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**preview**shows half of the first page. to view the full**1 pages of the document.**CH15 – BIVARIATE CORRELATIONSHIP AND REGRESSION: HYPOTHESIS TESTING

Hypothesis Test

o First compute

and

o Then compute SCP and TSS

o Find Pearson’s r correlation coefficient, regression coefficient b

o Then use

and

and b to compute a

o Then specify regression line equation, plot it w/ lowest & highest X

values on the scatterplot

6 steps of statistical inference and 4 aspects of a relationship

o Requirements:

There is one representative sample from a single population

There are two interval/ratio variables

There are no restrictions on sample size, but generally, the larger

the n the better

Scatterplot of coordinates of the two variables fits a linear

pattern

o Existence of a Relationship

Does a linear relationship between X and Y truly exist in the

population or is the linear pattern in this sample the result of

sampling error?

ρ (rho) corresponding parameter of Pearson’s r statistic

measures the tightness of fit of coordinates around the

regression line for the population

if there’s no relationship in the population then ρ = 0

Pearson’s r will = 0 give or take sampling error

The effect of the hypothesis test is the difference between

observed sample statistic and the expected parameter when the

null hypothesis is true, hence:

Where: and

testing the significance of Pearson’s r bivariate correlation

coefficient: t-Test

Pearson’s r will center on zero as an approximately normal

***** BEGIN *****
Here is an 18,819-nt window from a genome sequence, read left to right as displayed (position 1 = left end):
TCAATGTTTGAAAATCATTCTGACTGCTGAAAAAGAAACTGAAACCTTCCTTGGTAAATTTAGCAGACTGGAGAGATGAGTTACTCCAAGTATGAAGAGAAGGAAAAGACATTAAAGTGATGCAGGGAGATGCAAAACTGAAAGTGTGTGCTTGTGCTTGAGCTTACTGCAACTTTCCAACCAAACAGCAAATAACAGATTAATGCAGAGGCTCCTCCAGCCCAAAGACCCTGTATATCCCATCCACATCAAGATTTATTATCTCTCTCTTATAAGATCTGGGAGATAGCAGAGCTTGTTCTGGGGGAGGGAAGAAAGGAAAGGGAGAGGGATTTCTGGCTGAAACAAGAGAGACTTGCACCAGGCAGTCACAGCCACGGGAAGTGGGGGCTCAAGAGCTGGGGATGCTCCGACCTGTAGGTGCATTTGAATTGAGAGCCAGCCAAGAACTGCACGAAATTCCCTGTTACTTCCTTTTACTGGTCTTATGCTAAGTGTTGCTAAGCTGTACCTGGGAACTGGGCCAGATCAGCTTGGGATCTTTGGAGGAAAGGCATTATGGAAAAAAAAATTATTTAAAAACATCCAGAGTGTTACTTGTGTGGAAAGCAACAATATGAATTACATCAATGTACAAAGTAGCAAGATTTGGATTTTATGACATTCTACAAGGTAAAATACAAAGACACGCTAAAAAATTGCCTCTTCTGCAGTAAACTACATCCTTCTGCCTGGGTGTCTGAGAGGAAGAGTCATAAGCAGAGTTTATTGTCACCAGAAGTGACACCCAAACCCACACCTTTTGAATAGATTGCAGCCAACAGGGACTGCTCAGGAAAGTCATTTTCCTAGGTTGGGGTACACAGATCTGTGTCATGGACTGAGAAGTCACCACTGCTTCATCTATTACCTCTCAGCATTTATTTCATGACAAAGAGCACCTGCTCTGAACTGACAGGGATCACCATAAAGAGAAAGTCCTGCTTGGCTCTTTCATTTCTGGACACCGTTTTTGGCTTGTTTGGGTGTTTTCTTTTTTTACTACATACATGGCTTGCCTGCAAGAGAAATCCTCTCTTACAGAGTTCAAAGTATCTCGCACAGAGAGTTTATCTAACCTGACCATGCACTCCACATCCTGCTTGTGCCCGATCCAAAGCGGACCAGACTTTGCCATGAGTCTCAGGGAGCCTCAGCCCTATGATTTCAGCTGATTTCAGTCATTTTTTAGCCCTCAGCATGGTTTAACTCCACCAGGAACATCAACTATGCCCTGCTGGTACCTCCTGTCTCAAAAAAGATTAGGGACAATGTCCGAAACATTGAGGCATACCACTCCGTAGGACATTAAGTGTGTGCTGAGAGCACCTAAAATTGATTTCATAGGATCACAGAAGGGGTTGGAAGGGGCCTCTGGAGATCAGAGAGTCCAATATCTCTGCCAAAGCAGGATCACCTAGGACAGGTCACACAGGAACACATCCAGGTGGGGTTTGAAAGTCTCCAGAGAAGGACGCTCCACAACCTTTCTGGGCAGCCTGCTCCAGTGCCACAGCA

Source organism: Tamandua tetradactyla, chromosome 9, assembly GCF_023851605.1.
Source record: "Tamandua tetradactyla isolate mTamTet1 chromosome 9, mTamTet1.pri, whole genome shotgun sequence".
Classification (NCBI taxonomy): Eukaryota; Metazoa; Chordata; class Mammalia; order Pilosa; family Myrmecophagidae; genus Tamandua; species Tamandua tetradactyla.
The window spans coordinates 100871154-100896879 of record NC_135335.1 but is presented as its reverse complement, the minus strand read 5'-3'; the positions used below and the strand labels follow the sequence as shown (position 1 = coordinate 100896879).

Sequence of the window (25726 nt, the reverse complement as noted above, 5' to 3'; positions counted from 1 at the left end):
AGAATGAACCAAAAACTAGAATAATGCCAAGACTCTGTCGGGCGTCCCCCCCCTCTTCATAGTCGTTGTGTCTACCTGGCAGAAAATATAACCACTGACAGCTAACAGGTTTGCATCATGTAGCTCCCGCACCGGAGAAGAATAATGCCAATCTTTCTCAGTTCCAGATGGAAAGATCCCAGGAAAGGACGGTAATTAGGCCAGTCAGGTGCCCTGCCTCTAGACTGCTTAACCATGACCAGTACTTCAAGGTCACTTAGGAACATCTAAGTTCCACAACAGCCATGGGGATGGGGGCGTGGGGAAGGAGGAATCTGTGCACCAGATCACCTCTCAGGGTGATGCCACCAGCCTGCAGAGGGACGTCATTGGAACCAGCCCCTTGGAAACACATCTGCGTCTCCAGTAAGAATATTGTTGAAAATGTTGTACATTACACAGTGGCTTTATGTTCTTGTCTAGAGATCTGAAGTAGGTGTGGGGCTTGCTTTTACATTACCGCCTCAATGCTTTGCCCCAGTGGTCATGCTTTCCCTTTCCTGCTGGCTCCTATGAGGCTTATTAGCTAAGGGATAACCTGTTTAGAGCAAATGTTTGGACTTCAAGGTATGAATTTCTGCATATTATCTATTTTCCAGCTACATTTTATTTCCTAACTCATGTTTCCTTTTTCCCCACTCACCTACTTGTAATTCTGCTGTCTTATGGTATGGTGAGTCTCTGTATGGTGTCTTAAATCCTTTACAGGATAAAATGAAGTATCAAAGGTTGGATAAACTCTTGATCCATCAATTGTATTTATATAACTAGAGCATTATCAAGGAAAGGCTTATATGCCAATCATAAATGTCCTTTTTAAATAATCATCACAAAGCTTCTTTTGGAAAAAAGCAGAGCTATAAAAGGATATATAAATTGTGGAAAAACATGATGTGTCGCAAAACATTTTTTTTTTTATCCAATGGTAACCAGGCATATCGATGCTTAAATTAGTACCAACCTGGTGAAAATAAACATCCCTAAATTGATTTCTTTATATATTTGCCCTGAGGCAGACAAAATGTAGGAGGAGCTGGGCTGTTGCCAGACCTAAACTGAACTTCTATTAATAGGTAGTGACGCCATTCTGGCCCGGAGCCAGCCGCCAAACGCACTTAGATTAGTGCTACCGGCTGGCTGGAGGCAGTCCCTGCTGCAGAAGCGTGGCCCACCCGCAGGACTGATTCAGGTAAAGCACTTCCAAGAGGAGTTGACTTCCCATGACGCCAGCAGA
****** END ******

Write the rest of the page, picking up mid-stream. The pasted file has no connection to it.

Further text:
t-distribution

Calculating Standard Error from a rho of zero

= estimated standard error of the t-distribution for

Pearson’s r

o Direction of the Relationship

Direction of a relationships between two interval/ratio is

ascertained by the sign of r and b, the slope of the regression line

o Strength of the Relationship

= proportion of the variation in Y explained by knowing that it

is related to X

When there’s a strong relationship btwn the two interval/ratio

variables, the X Y coordinates on the scatterplot will fit tightly

around the regression line

Tighter the fit, the larger the value of Pearson’s r and r2

For strength of relationship focus on r2 not r

r encourages an overestimation of the strength of the

relationships

r

r2

Strength of the Relationship

±1.00

1.00

Perfect positive/negative relationship

±0.90

0.81

Very strong positive/negative relationship

±0.70

0.49

Moderately strong positive/negative

relationship

±0.40

0.16

Moderately weak positive/negative

relationship

±0.10

0.01

Very weak positive/negative relationship

±0.00

0.00

No relationship

o t-statistic of the sample?

Larger slope and smaller standard error yield stronger evidence

against the null hypothesis

Standard Error of the slope ()

Estimates the degree of sample-to-sample variation if

regression slopes were calculated from many random

samples of size n

A small standard error implies a higher likelihood that

most of the sample slopes would be near the true

population slope

Larger standard error implies that the regression

coefficient estimate may not accurately reflect the true

relationship between X and Y in the population

Standard deviation of the residual ()

Careful Interpretations of Correlation and Regression Statistics

o Correlation apply to a population not an individual

o Careful interpretation of the slope, b

o Distinguishing statistical significance from practical significance

Tabular Presentation: Correlation tables

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